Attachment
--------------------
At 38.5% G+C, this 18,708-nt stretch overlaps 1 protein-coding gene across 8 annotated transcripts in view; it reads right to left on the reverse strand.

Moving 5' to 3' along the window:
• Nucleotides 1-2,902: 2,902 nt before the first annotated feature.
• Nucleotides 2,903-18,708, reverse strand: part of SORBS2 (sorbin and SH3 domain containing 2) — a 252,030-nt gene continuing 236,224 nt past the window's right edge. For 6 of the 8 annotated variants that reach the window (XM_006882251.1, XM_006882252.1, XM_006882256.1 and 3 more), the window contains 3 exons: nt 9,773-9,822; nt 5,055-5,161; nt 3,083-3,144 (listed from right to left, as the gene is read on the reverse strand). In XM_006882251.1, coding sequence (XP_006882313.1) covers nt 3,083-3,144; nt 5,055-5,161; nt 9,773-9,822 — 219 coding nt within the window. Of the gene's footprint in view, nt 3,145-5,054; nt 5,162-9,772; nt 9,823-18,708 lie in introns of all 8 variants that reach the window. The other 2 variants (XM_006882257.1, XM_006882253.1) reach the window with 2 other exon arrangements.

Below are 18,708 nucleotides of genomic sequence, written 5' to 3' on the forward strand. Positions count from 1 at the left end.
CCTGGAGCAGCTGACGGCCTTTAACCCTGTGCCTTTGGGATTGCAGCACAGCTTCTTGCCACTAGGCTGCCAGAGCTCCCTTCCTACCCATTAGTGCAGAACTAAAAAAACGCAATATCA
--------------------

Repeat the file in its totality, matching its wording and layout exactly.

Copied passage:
At 38.5% G+C, this 18,708-nt stretch overlaps 1 protein-coding gene across 8 annotated transcripts in view; it reads right to left on the reverse strand.

Moving 5' to 3' along the window:
• Nucleotides 1-2,902: 2,902 nt before the first annotated feature.
• Nucleotides 2,903-18,708, reverse strand: part of SORBS2 (sorbin and SH3 domain containing 2) — a 252,030-nt gene continuing 236,224 nt past the window's right edge. For 6 of the 8 annotated variants that reach the window (XM_006882251.1, XM_006882252.1, XM_006882256.1 and 3 more), the window contains 3 exons: nt 9,773-9,822; nt 5,055-5,161; nt 3,083-3,144 (listed from right to left, as the gene is read on the reverse strand). In XM_006882251.1, coding sequence (XP_006882313.1) covers nt 3,083-3,144; nt 5,055-5,161; nt 9,773-9,822 — 219 coding nt within the window. Of the gene's footprint in view, nt 3,145-5,054; nt 5,162-9,772; nt 9,823-18,708 lie in introns of all 8 variants that reach the window. The other 2 variants (XM_006882257.1, XM_006882253.1) reach the window with 2 other exon arrangements.

Below are 18,708 nucleotides of genomic sequence, written 5' to 3' on the forward strand. Positions count from 1 at the left end.
CCTGGAGCAGCTGACGGCCTTTAACCCTGTGCCTTTGGGATTGCAGCACAGCTTCTTGCCACTAGGCTGCCAGAGCTCCCTTCCTACCCATTAGTGCAGAACTAAAAAAACGCAATATCA